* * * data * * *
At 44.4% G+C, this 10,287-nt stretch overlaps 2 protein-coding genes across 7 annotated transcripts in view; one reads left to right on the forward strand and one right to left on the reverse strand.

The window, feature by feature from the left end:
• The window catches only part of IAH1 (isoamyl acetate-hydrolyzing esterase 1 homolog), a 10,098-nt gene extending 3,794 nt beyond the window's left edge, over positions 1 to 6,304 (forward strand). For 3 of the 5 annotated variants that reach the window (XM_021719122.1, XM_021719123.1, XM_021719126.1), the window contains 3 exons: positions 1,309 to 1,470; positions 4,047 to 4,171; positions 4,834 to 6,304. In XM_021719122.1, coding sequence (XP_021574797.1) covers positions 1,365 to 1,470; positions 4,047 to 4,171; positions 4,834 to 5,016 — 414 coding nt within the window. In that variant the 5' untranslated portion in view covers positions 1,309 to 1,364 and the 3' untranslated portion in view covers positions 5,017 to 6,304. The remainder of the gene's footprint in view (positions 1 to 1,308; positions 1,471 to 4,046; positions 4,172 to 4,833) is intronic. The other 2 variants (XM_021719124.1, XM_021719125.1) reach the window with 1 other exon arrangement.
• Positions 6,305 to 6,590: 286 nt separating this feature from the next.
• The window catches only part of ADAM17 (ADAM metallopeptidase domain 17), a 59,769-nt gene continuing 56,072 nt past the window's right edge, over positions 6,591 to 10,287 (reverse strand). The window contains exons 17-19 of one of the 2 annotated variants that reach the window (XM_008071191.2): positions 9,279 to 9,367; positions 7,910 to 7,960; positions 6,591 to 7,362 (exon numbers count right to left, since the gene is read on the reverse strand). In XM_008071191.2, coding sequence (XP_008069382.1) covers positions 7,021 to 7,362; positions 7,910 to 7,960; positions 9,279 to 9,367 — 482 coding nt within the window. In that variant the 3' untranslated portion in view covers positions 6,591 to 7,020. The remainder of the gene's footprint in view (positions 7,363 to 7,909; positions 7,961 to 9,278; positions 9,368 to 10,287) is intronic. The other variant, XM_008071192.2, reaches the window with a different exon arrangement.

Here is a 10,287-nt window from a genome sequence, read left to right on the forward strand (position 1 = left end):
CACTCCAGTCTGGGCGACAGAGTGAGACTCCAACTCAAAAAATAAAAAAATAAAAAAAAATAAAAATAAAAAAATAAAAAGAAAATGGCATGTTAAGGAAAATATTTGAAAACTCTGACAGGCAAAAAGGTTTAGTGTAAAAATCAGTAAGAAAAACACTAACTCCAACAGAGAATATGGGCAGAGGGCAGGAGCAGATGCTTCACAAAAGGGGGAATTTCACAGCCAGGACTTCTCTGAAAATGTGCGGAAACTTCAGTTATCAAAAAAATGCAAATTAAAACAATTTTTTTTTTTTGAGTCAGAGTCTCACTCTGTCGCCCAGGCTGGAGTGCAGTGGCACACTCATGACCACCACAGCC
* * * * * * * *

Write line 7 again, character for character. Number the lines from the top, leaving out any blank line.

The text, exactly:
CACTCCAGTCTGGGCGACAGAGTGAGACTCCAACTCAAAAAATAAAAAAATAAAAAAAAATAAAAATAAAAAAATAAAAAGAAAATGGCATGTTAAGGAAAATATTTGAAAACTCTGACAGGCAAAAAGGTTTAGTGTAAAAATCAGTAAGAAAAACACTAACTCCAACAGAGAATATGGGCAGAGGGCAGGAGCAGATGCTTCACAAAAGGGGGAATTTCACAGCCAGGACTTCTCTGAAAATGTGCGGAAACTTCAGTTATCAAAAAAATGCAAATTAAAACAATTTTTTTTTTTTGAGTCAGAGTCTCACTCTGTCGCCCAGGCTGGAGTGCAGTGGCACACTCATGACCACCACAGCC